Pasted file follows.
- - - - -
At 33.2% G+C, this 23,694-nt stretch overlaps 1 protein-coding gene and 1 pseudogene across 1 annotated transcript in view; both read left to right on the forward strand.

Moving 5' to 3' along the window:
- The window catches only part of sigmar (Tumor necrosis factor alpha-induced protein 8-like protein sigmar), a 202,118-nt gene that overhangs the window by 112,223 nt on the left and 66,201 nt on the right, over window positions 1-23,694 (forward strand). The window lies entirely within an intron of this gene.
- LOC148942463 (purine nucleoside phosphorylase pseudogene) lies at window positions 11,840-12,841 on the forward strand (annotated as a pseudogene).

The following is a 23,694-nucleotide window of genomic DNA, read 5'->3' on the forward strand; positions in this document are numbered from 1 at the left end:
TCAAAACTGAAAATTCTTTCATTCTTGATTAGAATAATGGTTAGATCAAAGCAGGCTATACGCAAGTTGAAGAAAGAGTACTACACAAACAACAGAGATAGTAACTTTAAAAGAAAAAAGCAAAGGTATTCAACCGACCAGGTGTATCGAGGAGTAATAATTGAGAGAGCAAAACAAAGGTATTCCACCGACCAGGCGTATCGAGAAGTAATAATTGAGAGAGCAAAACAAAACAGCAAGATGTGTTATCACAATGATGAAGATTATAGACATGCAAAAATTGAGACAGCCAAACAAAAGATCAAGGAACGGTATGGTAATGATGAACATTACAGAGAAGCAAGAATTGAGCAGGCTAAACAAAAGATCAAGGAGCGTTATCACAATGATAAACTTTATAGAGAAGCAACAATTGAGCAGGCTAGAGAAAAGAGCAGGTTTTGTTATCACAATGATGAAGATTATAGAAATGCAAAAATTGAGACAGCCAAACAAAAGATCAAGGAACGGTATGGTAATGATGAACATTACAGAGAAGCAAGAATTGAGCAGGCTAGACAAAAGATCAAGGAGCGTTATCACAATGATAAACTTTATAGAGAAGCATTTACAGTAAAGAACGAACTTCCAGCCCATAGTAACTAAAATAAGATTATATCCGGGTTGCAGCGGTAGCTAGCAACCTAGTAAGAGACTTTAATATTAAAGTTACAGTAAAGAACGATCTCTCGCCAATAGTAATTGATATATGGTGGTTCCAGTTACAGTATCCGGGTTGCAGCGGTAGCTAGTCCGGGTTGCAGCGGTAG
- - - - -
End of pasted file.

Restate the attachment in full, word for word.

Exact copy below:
At 33.2% G+C, this 23,694-nt stretch overlaps 1 protein-coding gene and 1 pseudogene across 1 annotated transcript in view; both read left to right on the forward strand.

Moving 5' to 3' along the window:
- The window catches only part of sigmar (Tumor necrosis factor alpha-induced protein 8-like protein sigmar), a 202,118-nt gene that overhangs the window by 112,223 nt on the left and 66,201 nt on the right, over window positions 1-23,694 (forward strand). The window lies entirely within an intron of this gene.
- LOC148942463 (purine nucleoside phosphorylase pseudogene) lies at window positions 11,840-12,841 on the forward strand (annotated as a pseudogene).

The following is a 23,694-nucleotide window of genomic DNA, read 5'->3' on the forward strand; positions in this document are numbered from 1 at the left end:
TCAAAACTGAAAATTCTTTCATTCTTGATTAGAATAATGGTTAGATCAAAGCAGGCTATACGCAAGTTGAAGAAAGAGTACTACACAAACAACAGAGATAGTAACTTTAAAAGAAAAAAGCAAAGGTATTCAACCGACCAGGTGTATCGAGGAGTAATAATTGAGAGAGCAAAACAAAGGTATTCCACCGACCAGGCGTATCGAGAAGTAATAATTGAGAGAGCAAAACAAAACAGCAAGATGTGTTATCACAATGATGAAGATTATAGACATGCAAAAATTGAGACAGCCAAACAAAAGATCAAGGAACGGTATGGTAATGATGAACATTACAGAGAAGCAAGAATTGAGCAGGCTAAACAAAAGATCAAGGAGCGTTATCACAATGATAAACTTTATAGAGAAGCAACAATTGAGCAGGCTAGAGAAAAGAGCAGGTTTTGTTATCACAATGATGAAGATTATAGAAATGCAAAAATTGAGACAGCCAAACAAAAGATCAAGGAACGGTATGGTAATGATGAACATTACAGAGAAGCAAGAATTGAGCAGGCTAGACAAAAGATCAAGGAGCGTTATCACAATGATAAACTTTATAGAGAAGCATTTACAGTAAAGAACGAACTTCCAGCCCATAGTAACTAAAATAAGATTATATCCGGGTTGCAGCGGTAGCTAGCAACCTAGTAAGAGACTTTAATATTAAAGTTACAGTAAAGAACGATCTCTCGCCAATAGTAATTGATATATGGTGGTTCCAGTTACAGTATCCGGGTTGCAGCGGTAGCTAGTCCGGGTTGCAGCGGTAG